As she was busy telling her godmother everything that had happened at the ball, the two sisters knocked on the door; Cinderella went to open it. “She said to them, yawning, rubbing her eyes, and lying down as if she had just woken up, but she had not felt like sleeping since they had parted. – If you had come to the ball,” said one of her sisters, “you would not have been bored; there came the kindest princess, the kindest that ever was seen; she did us a thousand courtesies; she gave us oranges and lemons.” – Cinderella did not feel happy; she asked them the name of this princess; but they answered that she was not known, that the king’s son would give all things in the world to know who she was. Cinderella smiled and said to them, “Was she a good girl? My God, how happy you are! Could I not see her? Alas, Mademoiselle Javotte, lend me your yellow suit that you wear every day. – Really, says Mademoiselle Javotte, I am of this opinion! To lend my suit to a naughty Cinderella like that! I would have to be very crazy. Cinderella was expecting this refusal, and she was quite happy about it, because she would have been greatly embarrassed if her sister had been willing to lend her her costume.

The next day the two sisters returned to the ball, and so did Cinderella, but even more adorned than the first time.


The young maiden was not bored and forgot what her godmother had recommended to her; so she heard the first stroke of midnight, when she did not think it was yet eleven o’clock; she got up, and ran away as lightly as a deer would have done. The prince followed her. She dropped one of her glass slippers, which the prince carefully picked up. Cinderella arrived home, out of breath, without a carriage, without a lackey, and with her bad clothes; nothing having remained of her magnificence, but one of her little slippers, the same as the one she had dropped.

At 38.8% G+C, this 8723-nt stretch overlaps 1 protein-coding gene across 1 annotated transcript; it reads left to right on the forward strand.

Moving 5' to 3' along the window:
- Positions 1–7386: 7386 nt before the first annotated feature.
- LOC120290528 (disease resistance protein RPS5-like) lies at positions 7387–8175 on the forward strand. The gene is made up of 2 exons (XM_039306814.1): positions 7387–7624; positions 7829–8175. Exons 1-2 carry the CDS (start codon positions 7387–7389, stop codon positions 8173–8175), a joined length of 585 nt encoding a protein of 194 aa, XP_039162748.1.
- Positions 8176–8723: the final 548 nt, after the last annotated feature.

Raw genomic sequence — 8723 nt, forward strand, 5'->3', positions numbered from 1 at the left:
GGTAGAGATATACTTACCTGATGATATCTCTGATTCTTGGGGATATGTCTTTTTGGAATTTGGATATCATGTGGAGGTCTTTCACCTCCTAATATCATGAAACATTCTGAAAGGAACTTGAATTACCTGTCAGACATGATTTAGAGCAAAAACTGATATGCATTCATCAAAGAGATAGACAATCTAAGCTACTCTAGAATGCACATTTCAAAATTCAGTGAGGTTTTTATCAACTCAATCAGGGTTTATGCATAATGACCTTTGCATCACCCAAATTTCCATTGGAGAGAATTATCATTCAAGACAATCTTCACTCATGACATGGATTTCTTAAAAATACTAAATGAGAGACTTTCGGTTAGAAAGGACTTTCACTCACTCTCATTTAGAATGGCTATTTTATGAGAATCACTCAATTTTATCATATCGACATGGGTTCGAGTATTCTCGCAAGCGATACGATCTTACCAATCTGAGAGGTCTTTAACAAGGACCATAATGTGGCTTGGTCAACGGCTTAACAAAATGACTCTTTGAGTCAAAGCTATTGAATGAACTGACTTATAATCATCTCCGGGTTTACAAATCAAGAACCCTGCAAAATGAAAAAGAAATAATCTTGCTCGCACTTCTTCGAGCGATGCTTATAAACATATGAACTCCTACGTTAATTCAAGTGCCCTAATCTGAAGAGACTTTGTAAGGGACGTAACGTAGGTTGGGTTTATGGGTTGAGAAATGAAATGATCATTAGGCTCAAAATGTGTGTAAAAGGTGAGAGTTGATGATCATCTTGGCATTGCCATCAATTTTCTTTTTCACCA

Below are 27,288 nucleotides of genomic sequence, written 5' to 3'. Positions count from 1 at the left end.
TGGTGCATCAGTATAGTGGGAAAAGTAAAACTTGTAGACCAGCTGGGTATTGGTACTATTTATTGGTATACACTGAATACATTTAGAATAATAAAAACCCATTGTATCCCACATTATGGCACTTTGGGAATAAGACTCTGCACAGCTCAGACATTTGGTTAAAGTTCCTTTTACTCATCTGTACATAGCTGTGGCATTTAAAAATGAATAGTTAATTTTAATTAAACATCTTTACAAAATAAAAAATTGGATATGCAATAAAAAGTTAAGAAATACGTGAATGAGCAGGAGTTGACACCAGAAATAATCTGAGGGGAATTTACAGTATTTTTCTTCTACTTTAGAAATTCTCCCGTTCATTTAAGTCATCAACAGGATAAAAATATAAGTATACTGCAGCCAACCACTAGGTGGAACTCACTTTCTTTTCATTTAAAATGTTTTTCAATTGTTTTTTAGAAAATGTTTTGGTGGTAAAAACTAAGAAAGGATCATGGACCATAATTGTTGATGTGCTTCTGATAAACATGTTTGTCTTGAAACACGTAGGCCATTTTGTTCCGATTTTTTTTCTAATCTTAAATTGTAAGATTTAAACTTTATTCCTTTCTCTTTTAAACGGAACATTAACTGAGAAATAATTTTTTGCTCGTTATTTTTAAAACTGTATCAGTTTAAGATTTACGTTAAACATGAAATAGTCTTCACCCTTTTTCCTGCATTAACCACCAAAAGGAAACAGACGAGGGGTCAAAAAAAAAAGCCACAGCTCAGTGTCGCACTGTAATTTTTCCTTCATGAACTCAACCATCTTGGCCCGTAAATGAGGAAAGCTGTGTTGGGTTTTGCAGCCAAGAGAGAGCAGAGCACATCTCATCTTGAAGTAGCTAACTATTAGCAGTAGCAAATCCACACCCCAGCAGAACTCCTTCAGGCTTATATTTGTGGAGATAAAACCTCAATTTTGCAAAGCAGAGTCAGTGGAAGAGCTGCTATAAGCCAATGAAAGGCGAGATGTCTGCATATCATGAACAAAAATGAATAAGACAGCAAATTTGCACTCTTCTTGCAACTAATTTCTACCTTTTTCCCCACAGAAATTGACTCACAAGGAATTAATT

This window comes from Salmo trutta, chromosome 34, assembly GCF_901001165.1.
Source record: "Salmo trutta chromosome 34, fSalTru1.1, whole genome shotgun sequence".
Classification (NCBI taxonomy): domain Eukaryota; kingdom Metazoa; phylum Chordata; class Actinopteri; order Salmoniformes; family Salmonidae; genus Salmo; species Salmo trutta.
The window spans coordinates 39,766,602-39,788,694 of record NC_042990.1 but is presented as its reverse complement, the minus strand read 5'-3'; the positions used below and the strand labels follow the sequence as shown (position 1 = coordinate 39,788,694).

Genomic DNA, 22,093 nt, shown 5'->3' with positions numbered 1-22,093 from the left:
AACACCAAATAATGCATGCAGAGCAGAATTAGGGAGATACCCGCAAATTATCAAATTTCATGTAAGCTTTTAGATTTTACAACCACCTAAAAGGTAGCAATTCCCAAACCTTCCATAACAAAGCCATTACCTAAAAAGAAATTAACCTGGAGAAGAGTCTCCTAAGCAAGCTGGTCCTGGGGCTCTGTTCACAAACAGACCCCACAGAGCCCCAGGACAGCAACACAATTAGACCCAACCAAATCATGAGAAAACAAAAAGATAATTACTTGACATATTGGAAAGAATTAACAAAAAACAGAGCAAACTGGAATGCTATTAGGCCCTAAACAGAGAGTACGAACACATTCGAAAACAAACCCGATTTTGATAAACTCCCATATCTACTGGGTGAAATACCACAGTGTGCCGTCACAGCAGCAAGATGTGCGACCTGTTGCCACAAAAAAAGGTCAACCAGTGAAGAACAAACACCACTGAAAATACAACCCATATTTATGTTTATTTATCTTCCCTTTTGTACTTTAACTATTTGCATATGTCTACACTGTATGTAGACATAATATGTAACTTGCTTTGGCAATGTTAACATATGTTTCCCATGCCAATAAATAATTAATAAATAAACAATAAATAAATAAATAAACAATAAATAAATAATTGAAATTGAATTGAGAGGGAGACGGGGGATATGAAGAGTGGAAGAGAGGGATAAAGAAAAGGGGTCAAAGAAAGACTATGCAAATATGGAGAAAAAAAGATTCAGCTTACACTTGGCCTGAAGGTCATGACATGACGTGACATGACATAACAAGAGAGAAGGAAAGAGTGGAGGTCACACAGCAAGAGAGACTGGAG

The guards at the palace gate were asked if they had seen a princess come out: they said they had seen no one come out but a young girl in very poor clothes, who looked more like a peasant than a maiden.

When the two sisters returned from the ball, Cinderella asked them if they had had any more fun, and if the beautiful lady had been there; they told her that she had, but that she had run away when midnight struck, and so quickly that she had dropped one of her little glass slippers, the prettiest in the world; that the king’s son had picked it up, and that he was certainly very anxious to know the person to whom the little slipper belonged.

They were right; for, a few days later, the king’s son had it published, with the sound of a trumpet, that he would marry the one whose foot would fit the slipper. They began to try it on the princesses, then the duchesses and the whole court, but to no avail. They brought it to the two sisters, who did their best to fit their foot into the slipper, but they could not. Cinderella, looking at them, and recognizing her slipper, said with a laugh, “Let me see if it won’t fit me!” Her sisters laughed and laughed at her. The gentleman who was trying on the slipper, having looked carefully at Cinderella, said that it was very fair, and that he had orders to try it on all the girls. He made Cinderella sit down, and, approaching the slipper to her little foot, he saw that it fit without difficulty, and that it was fitted like a glove. The astonishment of the two sisters was great, but even greater when Cinderella drew from her pocket the other little slipper, which she put on her foot. Thereupon came the godmother, who, having given a blow with her wand on Cinderella’s clothes, made them even more magnificent than all the others.

Then her two sisters recognized her for the person they had seen at the ball. They threw themselves at her feet to ask forgiveness for all the ill treatment they had caused her. Cinderella lifted them up and told them, kissing them, that she forgave them wholeheartedly, and that she begged them to love her forever. They took her to the young prince, dressed as she was, and a few days later he married her. Cinderella, who was a good girl, had her two sisters lodged in the palace, and married them that very day to two great lords of the court.